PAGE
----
Check for any visible cracks in patios, driveways or any paved outdoor walkway. Identify small cracks and fill with crack sealant material — this can be done without hiring a professional, and is important because the plants can start to grow in the cracks, and water can seep in. Warm weather’s the perfect time to prepare for winter, when water between the cracks can freeze and exacerbate the damage. Also check these surfaces immediately after a rain to see where water is pooling. It’s also time to check the status of your asphalt driveways’ coating, by using specific sealants to protect against sun and rain.

  1. Pest Prevention

A close eye’s needed after winter, when many animals look to take refuge from the elements. Walls, attics, crawlspaces and basements provide perfect spots for pests, unfortunately. You’ll want to look for evidence of insects — small amounts of sawdust, damaged wood and termite tubes can indicate carpenter ants, bees, wasps and termites. Woodpeckers may try to gain access to these pests, causing damage to the house. Squirrels, roof rats, mice, opossums and even bats can make their way into attics or crawlspaces, and even into walls. Look for damaged wood, chew spots or holes. While minor patches can be down on your own, it’s advisable to call a pest control professional for an initial check to ensure your patches aren’t actually sealing animals into the interior of your house. It’s also time to spray the exterior and interior base of the house, as well as any access points, with a home prevention chemical to prevent future insect incursions.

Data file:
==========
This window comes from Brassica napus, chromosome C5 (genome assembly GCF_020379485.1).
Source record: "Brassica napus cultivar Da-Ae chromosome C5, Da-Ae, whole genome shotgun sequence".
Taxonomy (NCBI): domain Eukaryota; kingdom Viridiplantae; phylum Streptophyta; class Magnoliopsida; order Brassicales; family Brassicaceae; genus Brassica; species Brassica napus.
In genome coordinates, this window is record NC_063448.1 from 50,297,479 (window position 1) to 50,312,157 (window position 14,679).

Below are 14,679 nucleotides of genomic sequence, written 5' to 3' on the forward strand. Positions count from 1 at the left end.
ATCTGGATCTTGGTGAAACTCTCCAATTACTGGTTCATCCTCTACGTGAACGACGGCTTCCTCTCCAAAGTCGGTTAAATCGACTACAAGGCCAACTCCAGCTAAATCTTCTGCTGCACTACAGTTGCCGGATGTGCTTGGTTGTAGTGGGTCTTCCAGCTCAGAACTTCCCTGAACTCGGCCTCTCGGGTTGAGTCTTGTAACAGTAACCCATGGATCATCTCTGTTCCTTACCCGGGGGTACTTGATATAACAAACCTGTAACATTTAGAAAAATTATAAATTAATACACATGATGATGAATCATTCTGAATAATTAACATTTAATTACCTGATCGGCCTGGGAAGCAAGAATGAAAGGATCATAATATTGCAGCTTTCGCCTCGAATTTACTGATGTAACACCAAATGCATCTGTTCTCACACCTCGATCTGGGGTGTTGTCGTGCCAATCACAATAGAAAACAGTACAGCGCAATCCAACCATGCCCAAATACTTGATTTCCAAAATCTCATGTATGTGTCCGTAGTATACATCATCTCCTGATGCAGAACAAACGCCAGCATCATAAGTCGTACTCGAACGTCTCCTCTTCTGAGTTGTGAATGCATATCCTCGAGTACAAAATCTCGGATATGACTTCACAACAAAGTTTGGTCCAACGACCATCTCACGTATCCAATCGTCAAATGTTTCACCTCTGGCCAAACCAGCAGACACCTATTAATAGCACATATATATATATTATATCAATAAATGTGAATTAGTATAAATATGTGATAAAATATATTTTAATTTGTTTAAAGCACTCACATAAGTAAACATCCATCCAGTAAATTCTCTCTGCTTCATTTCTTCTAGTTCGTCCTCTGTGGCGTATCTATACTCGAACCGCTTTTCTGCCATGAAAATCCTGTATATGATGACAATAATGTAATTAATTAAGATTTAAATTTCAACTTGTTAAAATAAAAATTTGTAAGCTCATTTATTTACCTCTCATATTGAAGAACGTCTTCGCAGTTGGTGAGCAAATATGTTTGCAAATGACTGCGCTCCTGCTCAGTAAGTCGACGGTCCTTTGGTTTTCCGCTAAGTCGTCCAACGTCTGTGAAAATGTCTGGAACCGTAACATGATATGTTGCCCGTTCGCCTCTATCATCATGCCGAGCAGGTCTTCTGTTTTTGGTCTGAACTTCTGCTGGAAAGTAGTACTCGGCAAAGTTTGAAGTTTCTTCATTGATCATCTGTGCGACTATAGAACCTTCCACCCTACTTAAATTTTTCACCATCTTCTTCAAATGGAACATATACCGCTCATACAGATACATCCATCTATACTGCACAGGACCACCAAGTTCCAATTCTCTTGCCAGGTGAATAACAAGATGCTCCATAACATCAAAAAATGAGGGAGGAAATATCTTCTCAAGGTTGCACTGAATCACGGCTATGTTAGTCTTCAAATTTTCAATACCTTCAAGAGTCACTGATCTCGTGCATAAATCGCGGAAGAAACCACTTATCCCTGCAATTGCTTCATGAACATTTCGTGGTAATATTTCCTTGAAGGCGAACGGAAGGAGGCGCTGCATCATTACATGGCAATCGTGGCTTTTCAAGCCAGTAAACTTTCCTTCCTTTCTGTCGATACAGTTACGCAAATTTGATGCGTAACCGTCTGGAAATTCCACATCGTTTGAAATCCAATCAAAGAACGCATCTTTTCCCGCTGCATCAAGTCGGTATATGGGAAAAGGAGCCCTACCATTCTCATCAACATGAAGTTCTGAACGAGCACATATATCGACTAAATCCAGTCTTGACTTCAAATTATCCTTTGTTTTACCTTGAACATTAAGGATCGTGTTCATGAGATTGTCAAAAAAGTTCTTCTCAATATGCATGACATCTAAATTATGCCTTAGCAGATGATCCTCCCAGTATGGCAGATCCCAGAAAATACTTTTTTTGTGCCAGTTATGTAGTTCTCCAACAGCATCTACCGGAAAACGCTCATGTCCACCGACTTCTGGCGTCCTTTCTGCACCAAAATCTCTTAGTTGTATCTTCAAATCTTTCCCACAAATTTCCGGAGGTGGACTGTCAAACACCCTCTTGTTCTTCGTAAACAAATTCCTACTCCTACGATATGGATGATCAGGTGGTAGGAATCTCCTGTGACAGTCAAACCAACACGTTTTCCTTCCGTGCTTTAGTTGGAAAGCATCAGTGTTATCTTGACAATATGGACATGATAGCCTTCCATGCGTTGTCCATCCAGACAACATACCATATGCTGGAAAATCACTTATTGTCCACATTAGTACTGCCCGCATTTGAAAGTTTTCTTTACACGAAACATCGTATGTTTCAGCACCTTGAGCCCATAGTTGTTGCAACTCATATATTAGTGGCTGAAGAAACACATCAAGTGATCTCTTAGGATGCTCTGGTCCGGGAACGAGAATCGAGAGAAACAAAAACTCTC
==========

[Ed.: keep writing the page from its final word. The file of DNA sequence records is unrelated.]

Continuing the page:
1. Water Damage Prevention

Excess moisture is one of the top threats to a home, and spring is when to start thinking about preventing the damage, especially as the temperatures rise and the likelihood of mold and mildew increases. Not only do these microscopic growths threaten human health, they also damage the structure of a house and provide easier inlets for pests like carpenter ants, silverfish and cockroaches. Check around the foundation of the house following a rainfall to spot standing water. Make sure gutters and downspouts are clean and free of debris. Check attic for any moisture and roof leaks, and seal windows and caulk bathrooms.